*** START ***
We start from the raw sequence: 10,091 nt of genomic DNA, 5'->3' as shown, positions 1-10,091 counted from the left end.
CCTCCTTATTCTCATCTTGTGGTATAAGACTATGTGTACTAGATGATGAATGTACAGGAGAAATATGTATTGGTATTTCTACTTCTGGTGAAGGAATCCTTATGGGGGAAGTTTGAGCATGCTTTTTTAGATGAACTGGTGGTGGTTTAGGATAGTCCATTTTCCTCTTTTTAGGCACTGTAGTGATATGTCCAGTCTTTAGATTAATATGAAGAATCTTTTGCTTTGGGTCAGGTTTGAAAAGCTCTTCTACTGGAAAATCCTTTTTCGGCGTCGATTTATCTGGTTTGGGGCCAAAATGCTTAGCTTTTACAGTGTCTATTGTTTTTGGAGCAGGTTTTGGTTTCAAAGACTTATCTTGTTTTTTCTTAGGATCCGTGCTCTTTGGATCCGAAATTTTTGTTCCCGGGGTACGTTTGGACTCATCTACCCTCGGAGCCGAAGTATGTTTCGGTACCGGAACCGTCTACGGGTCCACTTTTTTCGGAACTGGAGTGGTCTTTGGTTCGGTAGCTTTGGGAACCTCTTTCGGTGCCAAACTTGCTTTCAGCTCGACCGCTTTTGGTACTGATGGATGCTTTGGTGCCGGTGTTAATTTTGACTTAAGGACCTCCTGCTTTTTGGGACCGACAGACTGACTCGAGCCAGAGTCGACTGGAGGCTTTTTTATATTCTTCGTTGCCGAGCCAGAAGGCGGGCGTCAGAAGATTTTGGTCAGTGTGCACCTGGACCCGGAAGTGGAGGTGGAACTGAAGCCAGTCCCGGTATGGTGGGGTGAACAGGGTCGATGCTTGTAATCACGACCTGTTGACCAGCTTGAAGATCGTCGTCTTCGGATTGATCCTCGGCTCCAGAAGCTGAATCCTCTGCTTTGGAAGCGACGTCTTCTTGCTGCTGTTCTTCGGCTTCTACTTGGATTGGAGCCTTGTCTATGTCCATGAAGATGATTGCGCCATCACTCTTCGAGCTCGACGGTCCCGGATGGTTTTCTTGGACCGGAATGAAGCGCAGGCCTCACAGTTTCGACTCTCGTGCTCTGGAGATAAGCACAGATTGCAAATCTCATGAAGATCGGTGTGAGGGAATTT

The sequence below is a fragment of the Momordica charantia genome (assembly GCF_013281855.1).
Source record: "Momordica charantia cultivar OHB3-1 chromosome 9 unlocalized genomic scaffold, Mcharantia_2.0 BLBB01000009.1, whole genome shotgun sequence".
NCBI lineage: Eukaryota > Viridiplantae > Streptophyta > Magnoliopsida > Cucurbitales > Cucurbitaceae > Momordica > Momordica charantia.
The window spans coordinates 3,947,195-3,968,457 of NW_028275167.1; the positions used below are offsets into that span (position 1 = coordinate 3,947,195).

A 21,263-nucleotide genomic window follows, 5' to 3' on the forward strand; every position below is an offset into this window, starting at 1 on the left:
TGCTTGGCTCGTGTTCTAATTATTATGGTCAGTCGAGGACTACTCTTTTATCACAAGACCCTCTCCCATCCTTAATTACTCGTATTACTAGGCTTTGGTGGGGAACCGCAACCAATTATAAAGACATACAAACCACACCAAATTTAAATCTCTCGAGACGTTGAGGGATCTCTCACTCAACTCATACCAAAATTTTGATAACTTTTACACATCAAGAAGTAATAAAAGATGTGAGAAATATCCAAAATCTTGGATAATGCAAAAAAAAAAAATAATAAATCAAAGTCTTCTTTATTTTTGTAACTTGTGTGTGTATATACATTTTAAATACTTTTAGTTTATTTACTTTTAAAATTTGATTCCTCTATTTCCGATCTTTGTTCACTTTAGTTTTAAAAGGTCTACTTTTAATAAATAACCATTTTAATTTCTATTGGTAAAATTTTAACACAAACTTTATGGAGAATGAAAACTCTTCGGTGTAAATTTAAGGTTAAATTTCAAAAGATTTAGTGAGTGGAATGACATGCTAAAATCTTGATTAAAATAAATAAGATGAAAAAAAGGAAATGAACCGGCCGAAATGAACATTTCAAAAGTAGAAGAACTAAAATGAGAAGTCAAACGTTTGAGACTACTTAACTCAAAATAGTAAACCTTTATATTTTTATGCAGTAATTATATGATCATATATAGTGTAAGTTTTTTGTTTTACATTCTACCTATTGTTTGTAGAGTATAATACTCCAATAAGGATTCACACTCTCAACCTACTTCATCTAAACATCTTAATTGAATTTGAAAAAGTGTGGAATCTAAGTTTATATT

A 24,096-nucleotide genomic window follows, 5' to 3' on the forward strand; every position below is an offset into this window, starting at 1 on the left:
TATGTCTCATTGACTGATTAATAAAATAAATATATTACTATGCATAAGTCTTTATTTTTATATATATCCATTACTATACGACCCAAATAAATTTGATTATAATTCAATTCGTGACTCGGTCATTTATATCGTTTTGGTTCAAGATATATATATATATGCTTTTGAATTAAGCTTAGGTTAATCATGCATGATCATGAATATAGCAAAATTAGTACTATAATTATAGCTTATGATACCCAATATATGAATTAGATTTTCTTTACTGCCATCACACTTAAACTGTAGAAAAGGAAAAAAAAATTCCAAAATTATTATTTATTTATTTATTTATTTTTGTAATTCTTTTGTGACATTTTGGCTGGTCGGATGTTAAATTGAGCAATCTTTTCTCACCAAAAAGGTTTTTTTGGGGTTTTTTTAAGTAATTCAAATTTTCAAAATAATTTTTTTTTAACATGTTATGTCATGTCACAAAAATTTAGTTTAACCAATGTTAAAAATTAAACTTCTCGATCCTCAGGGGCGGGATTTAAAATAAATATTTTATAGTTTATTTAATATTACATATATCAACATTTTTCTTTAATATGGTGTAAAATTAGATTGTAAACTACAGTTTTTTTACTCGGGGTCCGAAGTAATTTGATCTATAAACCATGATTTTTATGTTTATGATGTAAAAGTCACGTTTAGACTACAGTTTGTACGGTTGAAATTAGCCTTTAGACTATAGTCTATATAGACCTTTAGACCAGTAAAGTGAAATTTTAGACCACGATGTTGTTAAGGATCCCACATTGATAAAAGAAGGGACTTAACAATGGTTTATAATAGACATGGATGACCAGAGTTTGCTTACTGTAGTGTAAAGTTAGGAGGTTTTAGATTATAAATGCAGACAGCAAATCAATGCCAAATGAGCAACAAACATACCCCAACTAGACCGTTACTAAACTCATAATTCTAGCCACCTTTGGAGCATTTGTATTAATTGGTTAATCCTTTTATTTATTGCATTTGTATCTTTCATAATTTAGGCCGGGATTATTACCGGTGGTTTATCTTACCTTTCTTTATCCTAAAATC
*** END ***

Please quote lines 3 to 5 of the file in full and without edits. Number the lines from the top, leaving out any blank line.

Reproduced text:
The sequence below is a fragment of the Momordica charantia genome (assembly GCF_013281855.1).
Source record: "Momordica charantia cultivar OHB3-1 chromosome 9 unlocalized genomic scaffold, Mcharantia_2.0 BLBB01000009.1, whole genome shotgun sequence".
NCBI lineage: Eukaryota > Viridiplantae > Streptophyta > Magnoliopsida > Cucurbitales > Cucurbitaceae > Momordica > Momordica charantia.